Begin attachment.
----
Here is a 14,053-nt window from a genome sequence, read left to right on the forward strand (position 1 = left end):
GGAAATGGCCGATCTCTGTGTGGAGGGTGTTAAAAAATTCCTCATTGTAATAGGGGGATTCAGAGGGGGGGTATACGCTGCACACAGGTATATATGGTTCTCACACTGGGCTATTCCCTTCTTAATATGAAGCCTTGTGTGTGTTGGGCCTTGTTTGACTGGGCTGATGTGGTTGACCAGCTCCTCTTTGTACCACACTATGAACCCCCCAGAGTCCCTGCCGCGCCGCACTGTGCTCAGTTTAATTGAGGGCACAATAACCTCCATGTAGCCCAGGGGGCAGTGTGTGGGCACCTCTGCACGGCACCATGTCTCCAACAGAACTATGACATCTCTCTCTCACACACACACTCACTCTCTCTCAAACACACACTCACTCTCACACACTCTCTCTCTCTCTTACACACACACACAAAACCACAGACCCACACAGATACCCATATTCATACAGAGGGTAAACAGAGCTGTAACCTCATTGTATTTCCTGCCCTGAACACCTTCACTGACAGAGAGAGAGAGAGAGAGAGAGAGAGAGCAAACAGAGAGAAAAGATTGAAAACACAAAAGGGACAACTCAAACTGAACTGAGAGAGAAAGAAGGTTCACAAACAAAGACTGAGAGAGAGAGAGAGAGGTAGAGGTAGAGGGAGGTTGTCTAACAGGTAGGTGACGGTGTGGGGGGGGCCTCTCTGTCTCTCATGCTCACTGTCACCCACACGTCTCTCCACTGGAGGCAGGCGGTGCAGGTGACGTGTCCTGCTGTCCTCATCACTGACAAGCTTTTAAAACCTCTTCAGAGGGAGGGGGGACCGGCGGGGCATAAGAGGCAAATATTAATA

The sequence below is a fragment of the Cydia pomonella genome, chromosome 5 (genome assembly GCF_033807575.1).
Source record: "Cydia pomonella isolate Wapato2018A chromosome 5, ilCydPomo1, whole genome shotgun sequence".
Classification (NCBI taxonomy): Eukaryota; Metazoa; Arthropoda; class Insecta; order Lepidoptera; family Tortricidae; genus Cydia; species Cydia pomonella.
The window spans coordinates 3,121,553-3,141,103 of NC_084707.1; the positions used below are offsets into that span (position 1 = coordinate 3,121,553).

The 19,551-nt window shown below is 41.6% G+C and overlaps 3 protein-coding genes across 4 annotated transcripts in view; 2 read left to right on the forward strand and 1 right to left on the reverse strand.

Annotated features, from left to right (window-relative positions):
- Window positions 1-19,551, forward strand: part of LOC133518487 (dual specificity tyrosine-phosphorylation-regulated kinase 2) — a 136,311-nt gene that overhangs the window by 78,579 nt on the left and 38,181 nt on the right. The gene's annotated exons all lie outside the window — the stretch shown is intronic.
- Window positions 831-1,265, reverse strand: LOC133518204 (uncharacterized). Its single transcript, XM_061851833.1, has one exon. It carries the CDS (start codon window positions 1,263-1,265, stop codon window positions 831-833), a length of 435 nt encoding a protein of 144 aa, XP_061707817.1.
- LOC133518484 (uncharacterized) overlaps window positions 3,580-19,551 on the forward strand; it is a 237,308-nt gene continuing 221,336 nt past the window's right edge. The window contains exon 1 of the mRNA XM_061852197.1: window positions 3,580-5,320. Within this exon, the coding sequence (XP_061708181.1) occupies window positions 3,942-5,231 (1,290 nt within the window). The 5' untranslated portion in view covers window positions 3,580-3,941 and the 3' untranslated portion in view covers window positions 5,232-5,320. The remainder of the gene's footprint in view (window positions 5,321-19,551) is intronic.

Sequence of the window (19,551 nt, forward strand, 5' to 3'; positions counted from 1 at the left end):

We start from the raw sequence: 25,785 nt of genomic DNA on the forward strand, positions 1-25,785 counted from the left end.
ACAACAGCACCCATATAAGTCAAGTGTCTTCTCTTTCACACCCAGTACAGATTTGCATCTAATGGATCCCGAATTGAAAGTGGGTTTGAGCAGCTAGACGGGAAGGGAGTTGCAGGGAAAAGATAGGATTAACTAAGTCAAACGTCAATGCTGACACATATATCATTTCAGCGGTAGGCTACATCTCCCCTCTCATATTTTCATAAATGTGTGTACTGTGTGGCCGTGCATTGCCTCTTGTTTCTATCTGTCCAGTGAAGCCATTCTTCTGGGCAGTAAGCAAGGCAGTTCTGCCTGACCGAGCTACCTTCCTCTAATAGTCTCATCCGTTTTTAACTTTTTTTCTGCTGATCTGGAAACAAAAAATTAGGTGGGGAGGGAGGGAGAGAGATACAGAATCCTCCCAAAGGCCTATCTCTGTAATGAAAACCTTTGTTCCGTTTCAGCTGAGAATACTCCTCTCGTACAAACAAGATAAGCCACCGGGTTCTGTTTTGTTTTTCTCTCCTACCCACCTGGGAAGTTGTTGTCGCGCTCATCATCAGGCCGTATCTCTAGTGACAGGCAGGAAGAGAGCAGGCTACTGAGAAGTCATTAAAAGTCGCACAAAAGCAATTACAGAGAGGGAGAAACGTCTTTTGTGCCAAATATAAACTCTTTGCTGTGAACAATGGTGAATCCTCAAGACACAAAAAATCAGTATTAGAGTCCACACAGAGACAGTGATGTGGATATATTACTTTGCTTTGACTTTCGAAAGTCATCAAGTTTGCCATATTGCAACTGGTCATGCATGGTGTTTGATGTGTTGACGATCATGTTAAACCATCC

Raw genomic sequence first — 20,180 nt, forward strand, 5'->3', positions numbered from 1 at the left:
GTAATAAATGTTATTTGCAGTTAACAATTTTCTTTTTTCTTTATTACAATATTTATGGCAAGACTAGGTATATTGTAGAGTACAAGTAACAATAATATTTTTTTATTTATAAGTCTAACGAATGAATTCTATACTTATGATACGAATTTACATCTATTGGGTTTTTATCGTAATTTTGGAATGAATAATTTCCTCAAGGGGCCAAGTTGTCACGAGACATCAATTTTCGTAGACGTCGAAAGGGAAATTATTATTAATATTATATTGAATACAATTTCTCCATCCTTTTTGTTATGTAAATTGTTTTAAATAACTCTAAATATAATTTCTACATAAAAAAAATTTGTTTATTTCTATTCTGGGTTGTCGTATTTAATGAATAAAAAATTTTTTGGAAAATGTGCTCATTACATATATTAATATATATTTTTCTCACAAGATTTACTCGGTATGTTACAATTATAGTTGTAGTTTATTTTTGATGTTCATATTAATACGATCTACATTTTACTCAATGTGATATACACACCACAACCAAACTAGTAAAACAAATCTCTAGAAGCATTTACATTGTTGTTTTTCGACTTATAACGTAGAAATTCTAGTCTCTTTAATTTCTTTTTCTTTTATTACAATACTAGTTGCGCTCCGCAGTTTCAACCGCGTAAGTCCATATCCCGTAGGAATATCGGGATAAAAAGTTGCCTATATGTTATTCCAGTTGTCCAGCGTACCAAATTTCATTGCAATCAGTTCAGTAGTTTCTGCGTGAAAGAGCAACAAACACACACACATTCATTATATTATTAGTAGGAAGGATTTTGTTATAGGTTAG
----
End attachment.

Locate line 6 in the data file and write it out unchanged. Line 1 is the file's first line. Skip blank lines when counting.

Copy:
The window spans coordinates 3,121,553-3,141,103 of NC_084707.1; the positions used below are offsets into that span (position 1 = coordinate 3,121,553).